Human cells that are capable of becoming transparent in laboratory experiments are reported this week in Nature Communications.
Many cephalopods are capable of changing how their skin transmits, absorbs and reflects light, which can be used for the purposes of camouflage. The female Doryteuthis opalescens squid also uses this mechanism in attempts to avoid acts of aggression by switching a stripe on its mantle from nearly transparent to white. In both cases, the process is controlled by a series of cells called leucophores, which contain proteins called reflectins that are capable of altering the optical properties of the cell.
Inspired by adaptive cephalopod skin cells, Alon Gorodetsky and colleagues set out to design and engineer human cells that are capable of controllable and reversible transparency. The authors selected human embryonic kidney cells and engineered them to express the protein reflectin A1, found in the mantle of D. opalescens. They then studied whether the expression of the squid protein affected the human cells’ interaction with light and whether these properties could be controlled. Using different concentrations of sodium chloride solution in laboratory experiments, they were able to alter the levels of transparency of the engineered cells.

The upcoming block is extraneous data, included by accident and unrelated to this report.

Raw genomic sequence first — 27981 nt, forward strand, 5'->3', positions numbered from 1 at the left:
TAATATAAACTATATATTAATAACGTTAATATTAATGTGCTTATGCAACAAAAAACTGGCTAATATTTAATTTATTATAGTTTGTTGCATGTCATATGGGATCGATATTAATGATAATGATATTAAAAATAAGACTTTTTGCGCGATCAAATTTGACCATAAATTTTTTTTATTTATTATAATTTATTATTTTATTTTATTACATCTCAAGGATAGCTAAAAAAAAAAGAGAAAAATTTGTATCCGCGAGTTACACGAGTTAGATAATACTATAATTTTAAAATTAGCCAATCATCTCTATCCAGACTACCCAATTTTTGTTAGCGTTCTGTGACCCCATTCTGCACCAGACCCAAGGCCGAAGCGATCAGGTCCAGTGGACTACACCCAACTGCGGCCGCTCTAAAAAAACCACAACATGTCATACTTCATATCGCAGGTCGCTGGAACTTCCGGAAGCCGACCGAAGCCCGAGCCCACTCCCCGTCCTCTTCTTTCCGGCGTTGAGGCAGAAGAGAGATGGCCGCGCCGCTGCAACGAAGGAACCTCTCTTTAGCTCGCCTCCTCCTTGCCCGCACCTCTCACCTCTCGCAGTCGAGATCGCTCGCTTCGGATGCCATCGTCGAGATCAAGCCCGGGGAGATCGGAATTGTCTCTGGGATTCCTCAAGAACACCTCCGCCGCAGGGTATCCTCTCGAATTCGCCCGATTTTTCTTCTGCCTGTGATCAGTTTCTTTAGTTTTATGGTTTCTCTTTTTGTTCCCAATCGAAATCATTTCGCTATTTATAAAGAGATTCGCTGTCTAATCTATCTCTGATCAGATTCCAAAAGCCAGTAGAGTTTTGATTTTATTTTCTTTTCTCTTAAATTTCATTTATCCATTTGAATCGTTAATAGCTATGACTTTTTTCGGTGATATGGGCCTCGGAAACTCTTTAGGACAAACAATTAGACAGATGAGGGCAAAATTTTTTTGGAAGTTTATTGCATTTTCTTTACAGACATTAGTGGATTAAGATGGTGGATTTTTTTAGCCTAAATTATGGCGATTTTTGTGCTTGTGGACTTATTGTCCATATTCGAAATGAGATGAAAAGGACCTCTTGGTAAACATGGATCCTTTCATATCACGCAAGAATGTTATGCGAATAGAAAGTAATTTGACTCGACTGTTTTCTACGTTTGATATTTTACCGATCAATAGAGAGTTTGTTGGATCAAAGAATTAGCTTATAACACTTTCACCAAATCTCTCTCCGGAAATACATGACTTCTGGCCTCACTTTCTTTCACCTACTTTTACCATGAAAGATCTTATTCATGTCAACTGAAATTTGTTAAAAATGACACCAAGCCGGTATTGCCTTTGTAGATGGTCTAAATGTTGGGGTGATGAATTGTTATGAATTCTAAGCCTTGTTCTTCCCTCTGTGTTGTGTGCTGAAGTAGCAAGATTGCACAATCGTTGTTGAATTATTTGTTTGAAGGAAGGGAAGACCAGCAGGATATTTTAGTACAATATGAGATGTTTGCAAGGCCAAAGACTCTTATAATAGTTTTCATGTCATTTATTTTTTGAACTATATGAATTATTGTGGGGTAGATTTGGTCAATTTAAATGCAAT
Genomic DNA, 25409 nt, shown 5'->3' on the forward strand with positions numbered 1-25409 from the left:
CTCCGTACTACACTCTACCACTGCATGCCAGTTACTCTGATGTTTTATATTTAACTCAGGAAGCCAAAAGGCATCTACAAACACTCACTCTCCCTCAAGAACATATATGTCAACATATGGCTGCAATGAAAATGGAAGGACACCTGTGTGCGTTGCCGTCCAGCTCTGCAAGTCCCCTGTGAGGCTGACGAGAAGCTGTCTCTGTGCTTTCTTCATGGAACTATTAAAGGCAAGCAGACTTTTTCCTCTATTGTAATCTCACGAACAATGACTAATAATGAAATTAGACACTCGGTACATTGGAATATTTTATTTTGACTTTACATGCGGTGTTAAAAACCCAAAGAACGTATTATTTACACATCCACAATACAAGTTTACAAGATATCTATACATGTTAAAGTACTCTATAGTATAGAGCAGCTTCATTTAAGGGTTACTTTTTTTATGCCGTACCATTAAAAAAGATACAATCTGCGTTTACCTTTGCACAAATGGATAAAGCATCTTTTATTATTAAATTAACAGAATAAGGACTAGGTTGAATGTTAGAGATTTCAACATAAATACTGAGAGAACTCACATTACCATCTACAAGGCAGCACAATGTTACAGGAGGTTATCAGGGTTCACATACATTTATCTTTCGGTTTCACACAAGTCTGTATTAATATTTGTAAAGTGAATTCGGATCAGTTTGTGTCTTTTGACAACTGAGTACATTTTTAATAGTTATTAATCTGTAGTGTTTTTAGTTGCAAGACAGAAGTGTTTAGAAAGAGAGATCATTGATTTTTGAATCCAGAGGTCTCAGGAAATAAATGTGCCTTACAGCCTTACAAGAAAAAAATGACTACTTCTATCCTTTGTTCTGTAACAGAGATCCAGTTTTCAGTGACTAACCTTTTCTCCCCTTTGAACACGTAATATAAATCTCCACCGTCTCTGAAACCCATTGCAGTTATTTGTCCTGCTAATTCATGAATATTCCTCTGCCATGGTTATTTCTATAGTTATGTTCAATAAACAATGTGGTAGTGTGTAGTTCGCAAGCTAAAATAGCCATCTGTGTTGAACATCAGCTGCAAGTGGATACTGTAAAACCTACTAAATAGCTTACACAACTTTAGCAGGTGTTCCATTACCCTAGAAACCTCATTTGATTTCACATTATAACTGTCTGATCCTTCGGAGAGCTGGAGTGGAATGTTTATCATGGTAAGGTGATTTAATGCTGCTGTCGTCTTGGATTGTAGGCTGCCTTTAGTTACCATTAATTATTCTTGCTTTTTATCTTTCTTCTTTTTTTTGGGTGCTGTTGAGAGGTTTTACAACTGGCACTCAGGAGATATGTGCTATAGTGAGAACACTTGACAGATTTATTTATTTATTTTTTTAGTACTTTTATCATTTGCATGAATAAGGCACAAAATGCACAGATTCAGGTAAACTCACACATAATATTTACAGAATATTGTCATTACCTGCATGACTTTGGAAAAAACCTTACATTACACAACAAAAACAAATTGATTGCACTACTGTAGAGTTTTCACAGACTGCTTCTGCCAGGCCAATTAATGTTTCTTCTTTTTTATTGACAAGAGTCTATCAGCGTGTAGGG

The authors conclude that their findings may improve understanding of a wide range of biological systems, by allowing clearer imaging of processes taking place inside living cells and tissues.
Planetary science: Modelling electrolyte transport in water-rich exoplanetsNature Communications